1. Limited time only! Sign up for a free 30min personal tutor trial with Chegg Tutors
    Dismiss Notice
Dismiss Notice
Join Physics Forums Today!
The friendliest, high quality science and math community on the planet! Everyone who loves science is here!

Homework Help: Infinite series question

  1. Oct 13, 2005 #1
    Here's the question:
    Does the series SUM log(1+1/n) converge or diverge?

    I wrote out the nth partial sums like this:

    log(1+1) + log(1+1/2) + log(1+1/3)+..........+log(1+1/n)

    It looks to me like the limit of the thing inside the parentheses goes to 1 as n goes to infinity, making the limit of the entire thing 0. So I say it converges.

    One of my classmates says that SUM 1/n diverges, so this one does too. I can't disagree with him, but I fail to see the relevance.

    I'm confused. Any clarification will be appreciated.
  2. jcsd
  3. Oct 13, 2005 #2


    User Avatar
    Science Advisor
    Homework Helper

    The terms going to zero is a necessary but not sufficient condition for convergence of the series (1/n is your basic counterexample).

    They probably have the limit comparison test in mind. You can also look at the integral comparison test, you can find an antiderivative of log(1+1/n) easily enough.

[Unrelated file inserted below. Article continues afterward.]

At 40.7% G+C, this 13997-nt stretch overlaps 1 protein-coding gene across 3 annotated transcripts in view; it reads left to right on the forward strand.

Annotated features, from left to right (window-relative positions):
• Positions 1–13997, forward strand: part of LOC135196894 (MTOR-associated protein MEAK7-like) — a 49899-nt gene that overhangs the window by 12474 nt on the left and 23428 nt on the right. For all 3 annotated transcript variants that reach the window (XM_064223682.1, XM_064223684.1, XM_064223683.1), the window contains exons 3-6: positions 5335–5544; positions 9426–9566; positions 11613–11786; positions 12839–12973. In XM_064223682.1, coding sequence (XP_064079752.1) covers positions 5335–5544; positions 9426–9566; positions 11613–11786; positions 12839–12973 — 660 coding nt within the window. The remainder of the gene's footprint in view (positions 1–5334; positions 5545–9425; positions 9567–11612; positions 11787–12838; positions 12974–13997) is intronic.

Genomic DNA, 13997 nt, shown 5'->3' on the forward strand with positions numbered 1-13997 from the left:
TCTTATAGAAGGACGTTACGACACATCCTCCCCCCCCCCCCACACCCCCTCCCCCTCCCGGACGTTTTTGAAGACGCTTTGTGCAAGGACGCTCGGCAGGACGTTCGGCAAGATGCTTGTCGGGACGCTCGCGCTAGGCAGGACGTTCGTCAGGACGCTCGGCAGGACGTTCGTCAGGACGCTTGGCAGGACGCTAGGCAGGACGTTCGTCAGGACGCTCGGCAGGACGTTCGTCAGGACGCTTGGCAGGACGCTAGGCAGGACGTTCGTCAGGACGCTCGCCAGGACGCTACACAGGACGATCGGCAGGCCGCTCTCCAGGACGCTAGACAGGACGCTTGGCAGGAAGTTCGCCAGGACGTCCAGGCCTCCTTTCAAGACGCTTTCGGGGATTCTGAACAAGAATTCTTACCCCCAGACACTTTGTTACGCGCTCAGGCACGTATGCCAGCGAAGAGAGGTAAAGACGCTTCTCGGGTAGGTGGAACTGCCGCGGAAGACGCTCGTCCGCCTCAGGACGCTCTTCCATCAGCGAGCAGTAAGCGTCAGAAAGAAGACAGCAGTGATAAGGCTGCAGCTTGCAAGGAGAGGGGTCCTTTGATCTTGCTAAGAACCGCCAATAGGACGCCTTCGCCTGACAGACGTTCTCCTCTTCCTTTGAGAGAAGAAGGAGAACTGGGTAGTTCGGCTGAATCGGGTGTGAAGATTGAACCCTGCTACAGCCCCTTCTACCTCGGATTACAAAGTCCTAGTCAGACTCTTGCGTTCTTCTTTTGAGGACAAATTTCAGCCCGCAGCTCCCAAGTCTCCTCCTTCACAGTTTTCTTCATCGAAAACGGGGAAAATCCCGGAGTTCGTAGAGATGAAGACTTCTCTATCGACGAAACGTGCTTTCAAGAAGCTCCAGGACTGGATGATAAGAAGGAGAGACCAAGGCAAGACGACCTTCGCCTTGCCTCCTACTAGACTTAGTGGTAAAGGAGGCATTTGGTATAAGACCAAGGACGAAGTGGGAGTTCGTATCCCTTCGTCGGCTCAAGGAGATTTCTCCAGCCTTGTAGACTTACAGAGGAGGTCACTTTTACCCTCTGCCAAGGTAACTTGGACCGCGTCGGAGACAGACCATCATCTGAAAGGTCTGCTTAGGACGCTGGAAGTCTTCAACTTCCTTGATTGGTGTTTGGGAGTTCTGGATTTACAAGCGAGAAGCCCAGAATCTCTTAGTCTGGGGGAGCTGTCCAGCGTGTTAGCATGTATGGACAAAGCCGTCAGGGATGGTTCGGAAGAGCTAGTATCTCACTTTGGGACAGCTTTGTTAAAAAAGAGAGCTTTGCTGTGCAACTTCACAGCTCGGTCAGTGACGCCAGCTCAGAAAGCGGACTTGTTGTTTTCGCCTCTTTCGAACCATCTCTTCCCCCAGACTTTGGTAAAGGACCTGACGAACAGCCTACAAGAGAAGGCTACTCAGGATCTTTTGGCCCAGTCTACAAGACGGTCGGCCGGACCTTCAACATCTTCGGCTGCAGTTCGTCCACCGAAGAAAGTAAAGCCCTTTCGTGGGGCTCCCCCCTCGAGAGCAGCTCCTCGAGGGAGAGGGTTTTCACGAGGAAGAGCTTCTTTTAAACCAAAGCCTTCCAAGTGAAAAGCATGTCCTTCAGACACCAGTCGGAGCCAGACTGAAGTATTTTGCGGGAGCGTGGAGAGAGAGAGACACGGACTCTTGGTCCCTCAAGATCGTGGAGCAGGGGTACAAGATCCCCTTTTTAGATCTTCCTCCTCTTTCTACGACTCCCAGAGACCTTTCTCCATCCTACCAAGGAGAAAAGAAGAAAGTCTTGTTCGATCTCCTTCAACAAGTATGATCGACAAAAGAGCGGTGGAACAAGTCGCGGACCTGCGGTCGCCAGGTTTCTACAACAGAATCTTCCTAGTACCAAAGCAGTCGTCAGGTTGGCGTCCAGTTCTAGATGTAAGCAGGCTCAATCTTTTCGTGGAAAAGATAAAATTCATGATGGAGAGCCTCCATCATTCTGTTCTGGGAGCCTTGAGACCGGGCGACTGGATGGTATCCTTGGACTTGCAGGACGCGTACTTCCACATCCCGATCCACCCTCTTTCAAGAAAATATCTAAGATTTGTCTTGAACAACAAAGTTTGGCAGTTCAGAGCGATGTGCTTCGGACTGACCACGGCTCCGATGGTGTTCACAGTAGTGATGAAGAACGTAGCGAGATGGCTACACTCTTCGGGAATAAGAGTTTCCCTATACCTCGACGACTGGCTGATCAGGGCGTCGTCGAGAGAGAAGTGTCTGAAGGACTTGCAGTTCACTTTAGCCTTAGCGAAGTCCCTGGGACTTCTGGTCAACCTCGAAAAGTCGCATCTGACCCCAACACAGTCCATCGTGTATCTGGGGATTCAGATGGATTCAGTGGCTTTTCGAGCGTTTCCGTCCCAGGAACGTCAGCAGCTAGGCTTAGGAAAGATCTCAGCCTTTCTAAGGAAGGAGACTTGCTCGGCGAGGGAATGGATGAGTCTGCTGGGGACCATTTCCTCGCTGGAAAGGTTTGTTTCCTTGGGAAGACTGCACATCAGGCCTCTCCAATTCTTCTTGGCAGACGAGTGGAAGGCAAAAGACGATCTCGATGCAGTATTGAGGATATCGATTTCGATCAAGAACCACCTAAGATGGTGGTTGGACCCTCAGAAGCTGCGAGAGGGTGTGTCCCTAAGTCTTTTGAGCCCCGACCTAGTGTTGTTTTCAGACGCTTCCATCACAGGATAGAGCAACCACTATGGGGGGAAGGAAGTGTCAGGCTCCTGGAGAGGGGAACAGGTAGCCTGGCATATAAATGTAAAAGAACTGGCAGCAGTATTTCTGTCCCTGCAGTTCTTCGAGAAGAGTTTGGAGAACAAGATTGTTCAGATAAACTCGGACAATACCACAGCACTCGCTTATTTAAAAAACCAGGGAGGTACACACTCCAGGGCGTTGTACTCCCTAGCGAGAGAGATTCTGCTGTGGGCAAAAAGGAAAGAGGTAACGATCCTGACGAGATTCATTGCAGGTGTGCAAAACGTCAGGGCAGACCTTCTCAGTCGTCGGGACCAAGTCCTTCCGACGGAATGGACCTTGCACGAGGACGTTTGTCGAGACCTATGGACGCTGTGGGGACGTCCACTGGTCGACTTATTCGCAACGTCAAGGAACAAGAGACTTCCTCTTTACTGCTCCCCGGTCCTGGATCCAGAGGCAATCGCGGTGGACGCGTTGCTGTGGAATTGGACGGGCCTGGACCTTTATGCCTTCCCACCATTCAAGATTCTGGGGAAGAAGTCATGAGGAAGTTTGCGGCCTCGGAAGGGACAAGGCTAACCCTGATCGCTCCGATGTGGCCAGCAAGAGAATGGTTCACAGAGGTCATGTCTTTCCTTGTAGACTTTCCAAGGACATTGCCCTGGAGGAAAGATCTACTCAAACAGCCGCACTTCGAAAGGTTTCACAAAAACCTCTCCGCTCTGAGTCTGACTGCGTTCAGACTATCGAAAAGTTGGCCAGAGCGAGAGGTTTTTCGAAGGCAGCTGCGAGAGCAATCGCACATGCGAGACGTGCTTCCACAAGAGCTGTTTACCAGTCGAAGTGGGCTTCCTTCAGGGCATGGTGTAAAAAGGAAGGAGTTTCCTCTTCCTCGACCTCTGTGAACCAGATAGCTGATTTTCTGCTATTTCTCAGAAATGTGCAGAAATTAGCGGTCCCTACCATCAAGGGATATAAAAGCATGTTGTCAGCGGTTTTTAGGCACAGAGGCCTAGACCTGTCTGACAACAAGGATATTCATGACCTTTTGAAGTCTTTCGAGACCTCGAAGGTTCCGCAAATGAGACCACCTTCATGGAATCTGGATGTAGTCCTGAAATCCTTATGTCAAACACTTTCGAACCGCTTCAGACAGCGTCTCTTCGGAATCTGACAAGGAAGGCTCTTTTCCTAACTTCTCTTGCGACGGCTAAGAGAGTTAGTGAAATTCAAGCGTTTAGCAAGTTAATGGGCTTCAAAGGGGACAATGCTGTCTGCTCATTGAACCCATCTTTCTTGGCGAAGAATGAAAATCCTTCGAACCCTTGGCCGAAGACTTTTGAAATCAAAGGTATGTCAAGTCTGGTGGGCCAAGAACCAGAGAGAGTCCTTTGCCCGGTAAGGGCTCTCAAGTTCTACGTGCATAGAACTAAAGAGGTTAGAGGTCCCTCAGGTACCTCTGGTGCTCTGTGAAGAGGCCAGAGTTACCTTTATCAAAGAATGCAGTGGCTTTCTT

4. Oct 13, 2005 #3
    The series diverges ..
    Take the sequance of partial sums ..
    [tex] S_n = \sum_{k=1} ^n\log \left( 1 + \frac 1k \right) = \sum_{k=1} ^n \log \left ( \frac { k+1} { k} \right )
    = \sum_{k=1} ^n \log (k+1) - \log (k) \mbox{ ( Telescoping series } [/tex]

    [tex] = (\log 2 - \log 1) + (\log 3 - \log 2) +....... + (\log n - \log (n-1) ) + (\log (n+1) - \log n) [/tex]

    [tex]= - \log 1 + \log ( n+1 ) = \log (n+1) [/tex]
    [tex] \lim _ { n \rightarrow \infty } S_n = \lim _ { n \rightarrow \infty } \log ( n+1) = \infty
    \Longrightarrow \sum_{n=1} ^ {\infty}\log \left( 1 + \frac 1n \right) \mbox{ diverges } [/tex]
    Last edited: Oct 13, 2005
Share this great discussion with others via Reddit, Google+, Twitter, or Facebook